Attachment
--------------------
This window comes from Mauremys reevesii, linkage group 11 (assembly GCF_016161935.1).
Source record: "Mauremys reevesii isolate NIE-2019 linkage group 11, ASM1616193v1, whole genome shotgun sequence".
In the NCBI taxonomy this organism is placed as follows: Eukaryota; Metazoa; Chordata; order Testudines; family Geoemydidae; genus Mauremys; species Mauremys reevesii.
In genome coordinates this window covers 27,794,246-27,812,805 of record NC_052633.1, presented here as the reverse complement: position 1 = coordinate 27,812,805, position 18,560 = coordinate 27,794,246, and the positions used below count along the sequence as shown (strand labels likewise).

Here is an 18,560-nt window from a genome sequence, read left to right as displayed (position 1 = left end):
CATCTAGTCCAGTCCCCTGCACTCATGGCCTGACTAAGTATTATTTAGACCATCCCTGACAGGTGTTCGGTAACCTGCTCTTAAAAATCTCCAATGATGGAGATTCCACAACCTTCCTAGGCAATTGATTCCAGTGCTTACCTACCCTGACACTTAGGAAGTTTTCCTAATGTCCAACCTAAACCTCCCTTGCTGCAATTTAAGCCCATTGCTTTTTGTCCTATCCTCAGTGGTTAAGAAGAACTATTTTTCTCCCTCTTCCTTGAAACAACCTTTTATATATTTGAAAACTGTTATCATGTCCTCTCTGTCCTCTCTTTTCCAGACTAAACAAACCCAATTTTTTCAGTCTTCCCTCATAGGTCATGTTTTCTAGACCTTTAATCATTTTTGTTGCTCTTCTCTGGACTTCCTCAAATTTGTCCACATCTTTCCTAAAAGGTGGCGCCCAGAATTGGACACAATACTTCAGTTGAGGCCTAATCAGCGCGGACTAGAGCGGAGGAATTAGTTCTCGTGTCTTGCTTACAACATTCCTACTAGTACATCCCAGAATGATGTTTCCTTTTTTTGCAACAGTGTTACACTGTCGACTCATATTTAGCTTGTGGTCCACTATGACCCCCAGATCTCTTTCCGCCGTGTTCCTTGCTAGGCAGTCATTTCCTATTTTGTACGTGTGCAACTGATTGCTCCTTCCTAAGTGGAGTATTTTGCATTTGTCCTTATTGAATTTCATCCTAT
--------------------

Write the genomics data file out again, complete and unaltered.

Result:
This window comes from Mauremys reevesii, linkage group 11 (assembly GCF_016161935.1).
Source record: "Mauremys reevesii isolate NIE-2019 linkage group 11, ASM1616193v1, whole genome shotgun sequence".
In the NCBI taxonomy this organism is placed as follows: Eukaryota; Metazoa; Chordata; order Testudines; family Geoemydidae; genus Mauremys; species Mauremys reevesii.
In genome coordinates this window covers 27,794,246-27,812,805 of record NC_052633.1, presented here as the reverse complement: position 1 = coordinate 27,812,805, position 18,560 = coordinate 27,794,246, and the positions used below count along the sequence as shown (strand labels likewise).

Here is an 18,560-nt window from a genome sequence, read left to right as displayed (position 1 = left end):
CATCTAGTCCAGTCCCCTGCACTCATGGCCTGACTAAGTATTATTTAGACCATCCCTGACAGGTGTTCGGTAACCTGCTCTTAAAAATCTCCAATGATGGAGATTCCACAACCTTCCTAGGCAATTGATTCCAGTGCTTACCTACCCTGACACTTAGGAAGTTTTCCTAATGTCCAACCTAAACCTCCCTTGCTGCAATTTAAGCCCATTGCTTTTTGTCCTATCCTCAGTGGTTAAGAAGAACTATTTTTCTCCCTCTTCCTTGAAACAACCTTTTATATATTTGAAAACTGTTATCATGTCCTCTCTGTCCTCTCTTTTCCAGACTAAACAAACCCAATTTTTTCAGTCTTCCCTCATAGGTCATGTTTTCTAGACCTTTAATCATTTTTGTTGCTCTTCTCTGGACTTCCTCAAATTTGTCCACATCTTTCCTAAAAGGTGGCGCCCAGAATTGGACACAATACTTCAGTTGAGGCCTAATCAGCGCGGACTAGAGCGGAGGAATTAGTTCTCGTGTCTTGCTTACAACATTCCTACTAGTACATCCCAGAATGATGTTTCCTTTTTTTGCAACAGTGTTACACTGTCGACTCATATTTAGCTTGTGGTCCACTATGACCCCCAGATCTCTTTCCGCCGTGTTCCTTGCTAGGCAGTCATTTCCTATTTTGTACGTGTGCAACTGATTGCTCCTTCCTAAGTGGAGTATTTTGCATTTGTCCTTATTGAATTTCATCCTAT